The Viennese Quack, Pikachu, and Parenting with RA

There are two things I have found that solicit the most unwanted and inaccurate advice from others: rheumatoid arthritis and parenting. Whether it is friends, family members, or casual conversation with an acquaintance, if I bring up parenting or rheumatoid arthritis, it is as if the words “please give me advice” appear on my forehead.

Parenting is a tough subject to talk about. In my experience, whether I’m conversing with parents or non-parents, everyone seems to have an opinion on the right way to do it. I have many ideas about the right way to parent my own kids, but my children continue to remind me that I am an idealist, and that they are the realists.

The role of parents on how to properly raise children is a hotly debated subject in the culture I seem to engage in. It is a complicated argument, and sure inspires some fire, harsh judgment, and hasty blame.

Betty Friedan argued in chapter five of the Feminine Mystique that parent blaming was partly the result of Sigmund Freud’s psychoanalytic theory becoming popular, and pervading early 20th century advice from “experts on parenting.”1 According to Freud, children harbored unconscious attraction to their parents, and resolving these unconscious conflicts was necessary for proper growth (see the Oedipal and Electra Complex for more). In gross summary, if a mother was too permissive with her children, too withholding, too intrusive, too overprotective, too smothering, or too whatever, the child may grow into a neurotic. The role of fathers on generating neurotics was less clear, which many argue was part of Freud’s male bias and/or cultural mores of the time.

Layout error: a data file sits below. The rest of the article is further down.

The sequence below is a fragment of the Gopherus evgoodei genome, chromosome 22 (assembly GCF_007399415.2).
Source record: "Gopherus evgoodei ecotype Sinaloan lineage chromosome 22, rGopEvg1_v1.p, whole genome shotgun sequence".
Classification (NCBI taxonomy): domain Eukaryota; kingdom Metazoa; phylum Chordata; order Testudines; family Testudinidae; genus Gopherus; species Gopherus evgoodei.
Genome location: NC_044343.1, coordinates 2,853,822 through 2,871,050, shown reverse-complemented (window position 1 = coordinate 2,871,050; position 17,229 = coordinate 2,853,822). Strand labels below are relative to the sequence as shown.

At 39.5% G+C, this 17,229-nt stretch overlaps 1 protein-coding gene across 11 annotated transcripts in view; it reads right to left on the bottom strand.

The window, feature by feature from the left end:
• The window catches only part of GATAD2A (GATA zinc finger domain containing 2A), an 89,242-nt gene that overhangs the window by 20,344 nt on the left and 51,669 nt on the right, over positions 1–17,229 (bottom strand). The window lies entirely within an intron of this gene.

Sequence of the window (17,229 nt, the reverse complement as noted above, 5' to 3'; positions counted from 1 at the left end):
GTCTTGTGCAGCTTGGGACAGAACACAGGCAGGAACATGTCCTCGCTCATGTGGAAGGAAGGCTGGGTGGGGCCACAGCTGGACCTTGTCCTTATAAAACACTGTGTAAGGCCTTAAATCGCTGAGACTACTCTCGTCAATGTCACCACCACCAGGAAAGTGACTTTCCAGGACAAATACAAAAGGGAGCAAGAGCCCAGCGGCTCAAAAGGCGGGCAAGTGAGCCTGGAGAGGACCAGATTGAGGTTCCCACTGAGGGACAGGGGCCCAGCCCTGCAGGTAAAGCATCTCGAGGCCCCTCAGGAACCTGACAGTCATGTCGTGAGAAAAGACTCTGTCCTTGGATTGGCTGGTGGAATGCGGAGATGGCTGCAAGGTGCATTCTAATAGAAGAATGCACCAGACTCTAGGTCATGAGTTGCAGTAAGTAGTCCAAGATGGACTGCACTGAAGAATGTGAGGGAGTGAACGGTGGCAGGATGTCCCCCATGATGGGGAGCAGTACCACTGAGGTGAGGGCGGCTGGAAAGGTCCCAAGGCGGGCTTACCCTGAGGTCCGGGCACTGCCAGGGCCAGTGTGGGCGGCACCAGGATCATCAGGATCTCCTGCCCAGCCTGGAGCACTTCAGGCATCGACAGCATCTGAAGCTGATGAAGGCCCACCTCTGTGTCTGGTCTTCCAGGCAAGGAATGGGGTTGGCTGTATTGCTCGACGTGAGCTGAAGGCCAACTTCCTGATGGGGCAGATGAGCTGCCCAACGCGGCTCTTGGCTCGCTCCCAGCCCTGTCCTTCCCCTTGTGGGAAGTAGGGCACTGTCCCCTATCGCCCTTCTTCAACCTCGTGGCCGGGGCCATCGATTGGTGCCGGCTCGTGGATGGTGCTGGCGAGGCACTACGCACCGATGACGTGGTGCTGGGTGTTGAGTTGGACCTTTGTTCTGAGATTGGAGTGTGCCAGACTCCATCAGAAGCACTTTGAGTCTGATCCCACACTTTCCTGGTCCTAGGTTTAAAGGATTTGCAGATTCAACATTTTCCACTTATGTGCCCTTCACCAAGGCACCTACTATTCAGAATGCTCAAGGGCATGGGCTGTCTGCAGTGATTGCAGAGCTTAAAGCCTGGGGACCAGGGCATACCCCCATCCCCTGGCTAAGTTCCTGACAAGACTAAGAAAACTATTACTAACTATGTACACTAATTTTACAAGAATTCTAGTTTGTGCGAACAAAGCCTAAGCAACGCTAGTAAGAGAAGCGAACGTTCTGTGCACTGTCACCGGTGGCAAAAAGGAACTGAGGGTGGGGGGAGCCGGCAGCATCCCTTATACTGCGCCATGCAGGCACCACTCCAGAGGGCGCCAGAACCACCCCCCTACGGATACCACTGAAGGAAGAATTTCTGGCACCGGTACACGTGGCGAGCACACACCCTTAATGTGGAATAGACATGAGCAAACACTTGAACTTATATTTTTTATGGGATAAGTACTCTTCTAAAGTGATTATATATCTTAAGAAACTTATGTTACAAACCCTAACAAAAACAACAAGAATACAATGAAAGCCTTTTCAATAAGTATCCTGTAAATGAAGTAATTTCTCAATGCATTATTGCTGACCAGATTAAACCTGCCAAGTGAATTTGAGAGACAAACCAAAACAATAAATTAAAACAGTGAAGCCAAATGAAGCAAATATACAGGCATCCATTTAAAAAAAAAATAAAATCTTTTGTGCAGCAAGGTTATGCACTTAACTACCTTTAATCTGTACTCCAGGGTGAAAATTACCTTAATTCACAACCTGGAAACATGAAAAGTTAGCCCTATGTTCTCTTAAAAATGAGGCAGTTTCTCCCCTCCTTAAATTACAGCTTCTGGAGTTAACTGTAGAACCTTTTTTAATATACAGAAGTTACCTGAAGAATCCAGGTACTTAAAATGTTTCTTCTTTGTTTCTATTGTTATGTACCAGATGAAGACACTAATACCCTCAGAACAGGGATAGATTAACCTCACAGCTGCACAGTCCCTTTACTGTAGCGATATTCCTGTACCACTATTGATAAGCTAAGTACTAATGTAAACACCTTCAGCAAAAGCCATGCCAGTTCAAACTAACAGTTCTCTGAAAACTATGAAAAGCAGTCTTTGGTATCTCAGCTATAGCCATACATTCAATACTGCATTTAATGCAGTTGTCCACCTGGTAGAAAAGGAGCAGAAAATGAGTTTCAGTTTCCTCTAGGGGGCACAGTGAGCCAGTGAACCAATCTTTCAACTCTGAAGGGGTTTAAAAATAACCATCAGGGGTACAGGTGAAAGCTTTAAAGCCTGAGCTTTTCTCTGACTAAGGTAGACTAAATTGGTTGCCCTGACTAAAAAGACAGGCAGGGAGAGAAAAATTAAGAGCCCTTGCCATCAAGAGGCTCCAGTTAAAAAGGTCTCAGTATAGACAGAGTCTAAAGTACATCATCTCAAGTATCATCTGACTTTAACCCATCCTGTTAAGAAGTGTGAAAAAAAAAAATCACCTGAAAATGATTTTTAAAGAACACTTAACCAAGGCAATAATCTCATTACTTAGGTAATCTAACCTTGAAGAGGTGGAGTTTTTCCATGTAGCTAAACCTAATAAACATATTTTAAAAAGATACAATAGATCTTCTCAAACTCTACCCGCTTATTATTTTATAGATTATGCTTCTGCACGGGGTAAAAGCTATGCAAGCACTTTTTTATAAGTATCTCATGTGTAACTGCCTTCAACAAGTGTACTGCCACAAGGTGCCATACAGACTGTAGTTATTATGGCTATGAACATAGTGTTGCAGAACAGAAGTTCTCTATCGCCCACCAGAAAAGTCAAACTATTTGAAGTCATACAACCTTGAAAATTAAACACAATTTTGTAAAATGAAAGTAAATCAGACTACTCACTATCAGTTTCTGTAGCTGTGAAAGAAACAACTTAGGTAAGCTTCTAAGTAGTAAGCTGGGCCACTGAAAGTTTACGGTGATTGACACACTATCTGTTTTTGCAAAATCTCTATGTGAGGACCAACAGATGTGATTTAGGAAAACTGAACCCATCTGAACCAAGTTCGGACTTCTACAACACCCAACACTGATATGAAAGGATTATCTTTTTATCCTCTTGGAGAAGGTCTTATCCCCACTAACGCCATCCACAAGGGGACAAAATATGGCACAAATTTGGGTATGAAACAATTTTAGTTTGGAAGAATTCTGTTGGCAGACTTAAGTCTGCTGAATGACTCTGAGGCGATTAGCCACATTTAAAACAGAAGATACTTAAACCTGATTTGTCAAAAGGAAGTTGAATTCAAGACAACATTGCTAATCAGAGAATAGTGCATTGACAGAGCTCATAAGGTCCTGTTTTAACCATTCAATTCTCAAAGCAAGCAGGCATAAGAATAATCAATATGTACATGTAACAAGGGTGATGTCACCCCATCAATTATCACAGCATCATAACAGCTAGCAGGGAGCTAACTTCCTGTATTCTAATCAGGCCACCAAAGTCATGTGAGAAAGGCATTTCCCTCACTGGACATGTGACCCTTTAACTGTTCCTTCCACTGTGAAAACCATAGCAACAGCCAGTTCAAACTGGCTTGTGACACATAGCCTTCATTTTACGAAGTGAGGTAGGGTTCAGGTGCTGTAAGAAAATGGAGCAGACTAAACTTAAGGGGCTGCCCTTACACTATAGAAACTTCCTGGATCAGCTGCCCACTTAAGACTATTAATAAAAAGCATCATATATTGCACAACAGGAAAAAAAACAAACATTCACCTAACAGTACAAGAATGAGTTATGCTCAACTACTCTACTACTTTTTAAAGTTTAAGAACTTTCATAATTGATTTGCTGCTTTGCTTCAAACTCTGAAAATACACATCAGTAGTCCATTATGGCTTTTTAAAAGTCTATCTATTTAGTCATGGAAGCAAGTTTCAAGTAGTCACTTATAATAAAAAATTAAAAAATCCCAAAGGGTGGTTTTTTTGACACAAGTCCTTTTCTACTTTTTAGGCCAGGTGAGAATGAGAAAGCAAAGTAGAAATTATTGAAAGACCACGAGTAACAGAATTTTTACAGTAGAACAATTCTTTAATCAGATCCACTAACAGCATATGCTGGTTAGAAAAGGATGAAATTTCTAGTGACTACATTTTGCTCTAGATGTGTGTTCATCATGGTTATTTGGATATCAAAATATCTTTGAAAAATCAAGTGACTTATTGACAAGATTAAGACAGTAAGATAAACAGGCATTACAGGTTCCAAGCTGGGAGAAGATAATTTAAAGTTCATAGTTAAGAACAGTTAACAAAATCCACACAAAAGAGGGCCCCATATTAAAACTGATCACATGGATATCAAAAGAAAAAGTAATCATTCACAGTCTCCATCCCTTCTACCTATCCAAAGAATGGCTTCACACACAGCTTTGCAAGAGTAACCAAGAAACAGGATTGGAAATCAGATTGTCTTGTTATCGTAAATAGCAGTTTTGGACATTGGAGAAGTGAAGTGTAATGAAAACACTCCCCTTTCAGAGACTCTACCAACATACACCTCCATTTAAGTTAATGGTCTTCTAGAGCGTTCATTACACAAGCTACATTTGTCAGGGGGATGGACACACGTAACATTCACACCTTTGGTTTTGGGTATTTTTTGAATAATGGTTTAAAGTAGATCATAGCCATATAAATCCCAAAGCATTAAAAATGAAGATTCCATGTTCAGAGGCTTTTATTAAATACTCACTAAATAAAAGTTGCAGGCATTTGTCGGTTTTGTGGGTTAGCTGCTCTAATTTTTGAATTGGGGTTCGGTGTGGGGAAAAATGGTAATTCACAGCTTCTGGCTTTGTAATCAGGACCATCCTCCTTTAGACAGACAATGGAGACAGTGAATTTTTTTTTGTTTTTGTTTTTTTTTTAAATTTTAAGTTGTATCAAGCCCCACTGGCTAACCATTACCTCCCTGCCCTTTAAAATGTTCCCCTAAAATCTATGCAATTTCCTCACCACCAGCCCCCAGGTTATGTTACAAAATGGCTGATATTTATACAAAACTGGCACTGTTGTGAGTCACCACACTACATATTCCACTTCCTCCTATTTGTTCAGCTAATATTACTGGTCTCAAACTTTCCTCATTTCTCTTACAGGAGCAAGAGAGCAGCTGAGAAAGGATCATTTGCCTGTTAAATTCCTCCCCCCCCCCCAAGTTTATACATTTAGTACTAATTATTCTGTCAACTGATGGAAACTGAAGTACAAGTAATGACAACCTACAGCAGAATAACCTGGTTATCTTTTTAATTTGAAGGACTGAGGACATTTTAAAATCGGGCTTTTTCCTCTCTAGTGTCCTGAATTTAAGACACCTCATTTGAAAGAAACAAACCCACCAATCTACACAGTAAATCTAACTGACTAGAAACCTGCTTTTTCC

Friedan’s argument and analysis of Freudian theory are far more complicated than I have remotely touched on, but the idea is that mothers were put in an impossible role: “Go to work and your children will turn into delinquents. Stay home and risk messing them up.” The role of society, culture, and peers, is completely ignored. Somewhere along the line, it became commonplace to believe that mothers/parents are to blame for all the mistakes of their children, even when they are full grown adults.

Some people take the opposite position, and argue that genetics play the greatest role in determining personality, career choices, preferences, ethics, and lifestyle, and that parents have little to do with it. For instance, there are the cases of identical twins separated at birth, who when reunited as adults were nearly identical in their careers, taste in music, sense of humor, and so on.2 It can’t be the parenting that explains the striking similarities, so it is likely the identical DNA. Other say it is not genetics so much as the role of peers. Teenagers individuate away from their parents and towards a social group, which shapes values and preferences more dramatically than parents do.3